Sunday Snapshot: Blue Mound on the Oregon Trail


Many trails originating in what is now the Kansas City metro area followed the same path until they reached Gardner, Kansas, where they separated. From Gardner, the Santa Fe Trail headed southwest through much of the state. The Oregon and California Trails moved in a more east-northeasterly direction.

The Oregon Trail had progressed several miles north of the Santa Fe Trail by the time it reached present-day Douglas County. Near Lawrence, just south of the Wakarusa River and 56 miles from the trail’s beginning, is one of the early major landmarks for the Oregon- and California-bound travelers: Blue Mound. Despite the trees and human development, this large hill is still visible for quite a distance; during the 1800s, when the land was still open prairie and the treeline was limited to the Wakarusa riverbank, it would have been visible from many miles away.

Blue Mound from the northeast.

Blue Mound from the northeast.

After Quantrill’s Raid on Lawrence on August 21, 1863, Major. Preston B. Plumb was at Blue Mound with somewhere between 100 and 250 men, but was unsuccessful at stopping Quantrill’s men, who headed south past the mound and scattered for a successful escape. During this week’s Twitter reenactment of Quantrill’s Raid (which you can still read on Twitter!), Jim Lane criticized Plumb for not taking the offense.

Today, roads surrounding the mound, which is still in a highly rural area, are easily accessible. However, be warned: despite appearing on Google Maps and TomTom as a county road, E 1700 Rd to the immediate south of the mound appears to be a long driveway to private property. To learn more about the Oregon and California Trails, click here.

Blue Mound from the southeast.

Blue Mound from the southeast.

 

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4 thoughts on “Sunday Snapshot: Blue Mound on the Oregon Trail

    1. Diana Staresinic-Deane Post author

      Good questions! There are several really large hills surrounding Lawrence. My understanding is that at least some of them were created by glaciers…the glaciers shoved dirt and rocks ahead of them and the Lawrence hills are where the piles of dirt came to a stop.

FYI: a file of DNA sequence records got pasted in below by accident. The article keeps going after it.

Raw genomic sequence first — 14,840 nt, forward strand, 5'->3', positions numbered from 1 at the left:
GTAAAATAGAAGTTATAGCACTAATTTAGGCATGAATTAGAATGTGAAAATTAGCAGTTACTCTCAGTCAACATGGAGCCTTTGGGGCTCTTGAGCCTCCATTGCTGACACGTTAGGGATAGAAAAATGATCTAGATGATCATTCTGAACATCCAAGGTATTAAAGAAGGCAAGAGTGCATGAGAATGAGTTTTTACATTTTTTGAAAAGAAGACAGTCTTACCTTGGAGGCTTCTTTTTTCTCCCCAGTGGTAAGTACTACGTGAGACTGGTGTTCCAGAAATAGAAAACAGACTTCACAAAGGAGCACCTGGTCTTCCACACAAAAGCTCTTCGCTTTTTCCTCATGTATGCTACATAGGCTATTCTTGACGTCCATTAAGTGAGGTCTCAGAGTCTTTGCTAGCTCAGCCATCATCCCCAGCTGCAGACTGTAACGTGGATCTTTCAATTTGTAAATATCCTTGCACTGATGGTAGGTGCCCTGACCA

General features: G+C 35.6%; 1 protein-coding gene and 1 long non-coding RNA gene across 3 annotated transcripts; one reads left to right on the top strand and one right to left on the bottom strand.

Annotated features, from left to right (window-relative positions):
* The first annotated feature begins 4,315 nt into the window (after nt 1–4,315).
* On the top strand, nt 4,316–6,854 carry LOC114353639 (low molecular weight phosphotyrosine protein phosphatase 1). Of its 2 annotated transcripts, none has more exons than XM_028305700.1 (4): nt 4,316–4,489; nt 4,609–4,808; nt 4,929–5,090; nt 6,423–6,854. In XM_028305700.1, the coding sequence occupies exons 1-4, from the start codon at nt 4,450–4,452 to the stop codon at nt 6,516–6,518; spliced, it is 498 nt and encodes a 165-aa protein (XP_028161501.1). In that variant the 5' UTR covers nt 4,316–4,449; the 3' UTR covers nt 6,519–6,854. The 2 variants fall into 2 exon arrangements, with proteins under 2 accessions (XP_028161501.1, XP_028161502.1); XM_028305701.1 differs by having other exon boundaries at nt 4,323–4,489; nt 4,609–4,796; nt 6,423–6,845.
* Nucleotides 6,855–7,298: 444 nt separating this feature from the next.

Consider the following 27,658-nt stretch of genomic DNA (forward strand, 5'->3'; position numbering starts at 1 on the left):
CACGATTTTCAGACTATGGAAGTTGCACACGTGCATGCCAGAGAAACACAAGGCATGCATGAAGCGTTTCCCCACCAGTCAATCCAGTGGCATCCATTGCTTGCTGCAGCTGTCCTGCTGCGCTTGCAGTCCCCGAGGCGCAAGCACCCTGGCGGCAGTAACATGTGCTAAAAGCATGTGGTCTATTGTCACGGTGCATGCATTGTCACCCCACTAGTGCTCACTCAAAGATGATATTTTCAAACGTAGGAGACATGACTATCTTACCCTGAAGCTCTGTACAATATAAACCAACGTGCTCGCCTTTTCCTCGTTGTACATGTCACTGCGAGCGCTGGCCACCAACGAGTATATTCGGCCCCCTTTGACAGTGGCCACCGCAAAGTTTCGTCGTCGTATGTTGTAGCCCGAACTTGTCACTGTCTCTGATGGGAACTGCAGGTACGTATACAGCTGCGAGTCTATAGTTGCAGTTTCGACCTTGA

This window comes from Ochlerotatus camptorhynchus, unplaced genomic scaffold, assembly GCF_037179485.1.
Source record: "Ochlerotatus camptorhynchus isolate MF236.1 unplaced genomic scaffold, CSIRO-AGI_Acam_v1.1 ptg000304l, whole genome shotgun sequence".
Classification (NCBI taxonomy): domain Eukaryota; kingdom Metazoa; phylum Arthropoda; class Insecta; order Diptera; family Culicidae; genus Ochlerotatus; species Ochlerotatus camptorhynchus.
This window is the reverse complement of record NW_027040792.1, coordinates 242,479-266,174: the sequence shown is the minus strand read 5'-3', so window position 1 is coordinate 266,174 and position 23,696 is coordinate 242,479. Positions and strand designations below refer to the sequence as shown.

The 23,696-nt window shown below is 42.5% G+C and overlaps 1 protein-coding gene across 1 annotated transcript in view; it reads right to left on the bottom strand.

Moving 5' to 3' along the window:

As for the blue…back in the olden days, the mound was covered in grass. My best guess (and I haven’t found any better explanations) is that from a long distance, the mound looked bluish.

      Reply
  1. icepeoplecavern

    I lived for five years at the farm that is down that long driveway. John Minton, the first white man to see the mound, called it ‘Blue Mound’ because it appeared blue from a distance. It was covered with evergreen trees at that time. He felt the mound was man-made. It possesses a set of three terraces, tree bent or shaped as ‘signs’, and a flat top. The glaciers in the last ice age stopped just shy of the north face of the mound and then retreated again. I personally have found many artifacts in the brome fields and around the perimeter of the farmhouse. The mound was usually used as a ‘stop for lunch’ site by the pioneers.

    Reply
    1. Diana Staresinic-Deane Post author

      Thanks so much for posting! I didn’t realize that Blue Mound was thought to be one of the really old Native American mounds…I know there were a few of those in the Kansas City area, but did not realize this was thought to be one of them. I had also heard from a historian that it was bare (as opposed to covered with evergreens). I will have to do some more research on this one.

      Reply

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